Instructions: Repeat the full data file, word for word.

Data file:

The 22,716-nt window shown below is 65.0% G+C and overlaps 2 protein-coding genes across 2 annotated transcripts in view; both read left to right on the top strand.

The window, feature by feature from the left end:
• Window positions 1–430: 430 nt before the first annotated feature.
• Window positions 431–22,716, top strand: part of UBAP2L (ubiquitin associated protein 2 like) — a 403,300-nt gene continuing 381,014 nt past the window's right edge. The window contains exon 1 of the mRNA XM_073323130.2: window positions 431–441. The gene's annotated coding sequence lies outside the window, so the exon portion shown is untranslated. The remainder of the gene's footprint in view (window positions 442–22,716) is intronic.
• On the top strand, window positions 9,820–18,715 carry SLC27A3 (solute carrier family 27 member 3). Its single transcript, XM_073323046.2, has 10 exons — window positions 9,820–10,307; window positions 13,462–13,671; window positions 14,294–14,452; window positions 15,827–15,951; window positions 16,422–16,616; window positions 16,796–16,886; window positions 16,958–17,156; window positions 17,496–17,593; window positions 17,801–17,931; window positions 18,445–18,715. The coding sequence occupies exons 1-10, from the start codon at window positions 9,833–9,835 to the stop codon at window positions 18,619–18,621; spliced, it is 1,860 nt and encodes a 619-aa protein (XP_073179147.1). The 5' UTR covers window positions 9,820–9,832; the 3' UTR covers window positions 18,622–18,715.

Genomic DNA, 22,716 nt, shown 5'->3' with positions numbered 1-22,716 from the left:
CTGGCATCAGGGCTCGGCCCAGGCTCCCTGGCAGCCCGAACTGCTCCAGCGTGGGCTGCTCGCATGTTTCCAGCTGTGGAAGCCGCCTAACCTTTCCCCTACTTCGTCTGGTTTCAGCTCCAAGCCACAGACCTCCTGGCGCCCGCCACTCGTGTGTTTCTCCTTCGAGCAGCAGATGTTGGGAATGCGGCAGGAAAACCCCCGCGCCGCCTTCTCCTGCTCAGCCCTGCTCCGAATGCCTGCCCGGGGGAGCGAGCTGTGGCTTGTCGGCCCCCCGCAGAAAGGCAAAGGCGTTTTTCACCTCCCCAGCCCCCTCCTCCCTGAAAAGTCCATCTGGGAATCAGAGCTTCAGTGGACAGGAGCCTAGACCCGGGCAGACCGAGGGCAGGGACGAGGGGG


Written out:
The 22,716-nt window shown below is 65.0% G+C and overlaps 2 protein-coding genes across 2 annotated transcripts in view; both read left to right on the top strand.

The window, feature by feature from the left end:
• Window positions 1–430: 430 nt before the first annotated feature.
• Window positions 431–22,716, top strand: part of UBAP2L (ubiquitin associated protein 2 like) — a 403,300-nt gene continuing 381,014 nt past the window's right edge. The window contains exon 1 of the mRNA XM_073323130.2: window positions 431–441. The gene's annotated coding sequence lies outside the window, so the exon portion shown is untranslated. The remainder of the gene's footprint in view (window positions 442–22,716) is intronic.
• On the top strand, window positions 9,820–18,715 carry SLC27A3 (solute carrier family 27 member 3). Its single transcript, XM_073323046.2, has 10 exons — window positions 9,820–10,307; window positions 13,462–13,671; window positions 14,294–14,452; window positions 15,827–15,951; window positions 16,422–16,616; window positions 16,796–16,886; window positions 16,958–17,156; window positions 17,496–17,593; window positions 17,801–17,931; window positions 18,445–18,715. The coding sequence occupies exons 1-10, from the start codon at window positions 9,833–9,835 to the stop codon at window positions 18,619–18,621; spliced, it is 1,860 nt and encodes a 619-aa protein (XP_073179147.1). The 5' UTR covers window positions 9,820–9,832; the 3' UTR covers window positions 18,622–18,715.

Genomic DNA, 22,716 nt, shown 5'->3' with positions numbered 1-22,716 from the left:
CTGGCATCAGGGCTCGGCCCAGGCTCCCTGGCAGCCCGAACTGCTCCAGCGTGGGCTGCTCGCATGTTTCCAGCTGTGGAAGCCGCCTAACCTTTCCCCTACTTCGTCTGGTTTCAGCTCCAAGCCACAGACCTCCTGGCGCCCGCCACTCGTGTGTTTCTCCTTCGAGCAGCAGATGTTGGGAATGCGGCAGGAAAACCCCCGCGCCGCCTTCTCCTGCTCAGCCCTGCTCCGAATGCCTGCCCGGGGGAGCGAGCTGTGGCTTGTCGGCCCCCCGCAGAAAGGCAAAGGCGTTTTTCACCTCCCCAGCCCCCTCCTCCCTGAAAAGTCCATCTGGGAATCAGAGCTTCAGTGGACAGGAGCCTAGACCCGGGCAGACCGAGGGCAGGGACGAGGGGG